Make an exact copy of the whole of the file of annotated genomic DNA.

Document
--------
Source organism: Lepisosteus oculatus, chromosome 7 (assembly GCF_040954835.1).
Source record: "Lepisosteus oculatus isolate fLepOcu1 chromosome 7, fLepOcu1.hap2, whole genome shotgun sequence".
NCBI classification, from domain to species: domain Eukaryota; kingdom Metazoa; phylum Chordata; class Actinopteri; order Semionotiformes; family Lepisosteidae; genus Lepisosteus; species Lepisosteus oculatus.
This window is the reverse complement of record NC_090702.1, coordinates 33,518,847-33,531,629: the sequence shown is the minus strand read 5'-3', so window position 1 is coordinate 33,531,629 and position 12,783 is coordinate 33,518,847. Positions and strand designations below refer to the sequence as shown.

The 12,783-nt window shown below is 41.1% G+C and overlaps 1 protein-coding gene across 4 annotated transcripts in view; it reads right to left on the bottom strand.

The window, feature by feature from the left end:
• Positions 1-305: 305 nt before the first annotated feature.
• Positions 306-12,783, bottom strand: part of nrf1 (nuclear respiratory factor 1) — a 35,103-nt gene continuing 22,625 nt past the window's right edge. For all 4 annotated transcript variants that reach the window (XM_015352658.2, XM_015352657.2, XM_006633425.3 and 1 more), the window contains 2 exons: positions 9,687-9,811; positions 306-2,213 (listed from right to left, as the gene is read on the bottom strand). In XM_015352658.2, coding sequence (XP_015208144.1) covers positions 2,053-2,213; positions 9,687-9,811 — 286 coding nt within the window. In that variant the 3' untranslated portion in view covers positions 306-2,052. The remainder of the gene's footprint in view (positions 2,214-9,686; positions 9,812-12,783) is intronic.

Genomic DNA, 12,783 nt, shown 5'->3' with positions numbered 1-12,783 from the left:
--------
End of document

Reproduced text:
Source organism: Lepisosteus oculatus, chromosome 7 (assembly GCF_040954835.1).
Source record: "Lepisosteus oculatus isolate fLepOcu1 chromosome 7, fLepOcu1.hap2, whole genome shotgun sequence".
NCBI classification, from domain to species: domain Eukaryota; kingdom Metazoa; phylum Chordata; class Actinopteri; order Semionotiformes; family Lepisosteidae; genus Lepisosteus; species Lepisosteus oculatus.
This window is the reverse complement of record NC_090702.1, coordinates 33,518,847-33,531,629: the sequence shown is the minus strand read 5'-3', so window position 1 is coordinate 33,531,629 and position 12,783 is coordinate 33,518,847. Positions and strand designations below refer to the sequence as shown.

The 12,783-nt window shown below is 41.1% G+C and overlaps 1 protein-coding gene across 4 annotated transcripts in view; it reads right to left on the bottom strand.

The window, feature by feature from the left end:
• Positions 1-305: 305 nt before the first annotated feature.
• Positions 306-12,783, bottom strand: part of nrf1 (nuclear respiratory factor 1) — a 35,103-nt gene continuing 22,625 nt past the window's right edge. For all 4 annotated transcript variants that reach the window (XM_015352658.2, XM_015352657.2, XM_006633425.3 and 1 more), the window contains 2 exons: positions 9,687-9,811; positions 306-2,213 (listed from right to left, as the gene is read on the bottom strand). In XM_015352658.2, coding sequence (XP_015208144.1) covers positions 2,053-2,213; positions 9,687-9,811 — 286 coding nt within the window. In that variant the 3' untranslated portion in view covers positions 306-2,052. The remainder of the gene's footprint in view (positions 2,214-9,686; positions 9,812-12,783) is intronic.

Genomic DNA, 12,783 nt, shown 5'->3' with positions numbered 1-12,783 from the left: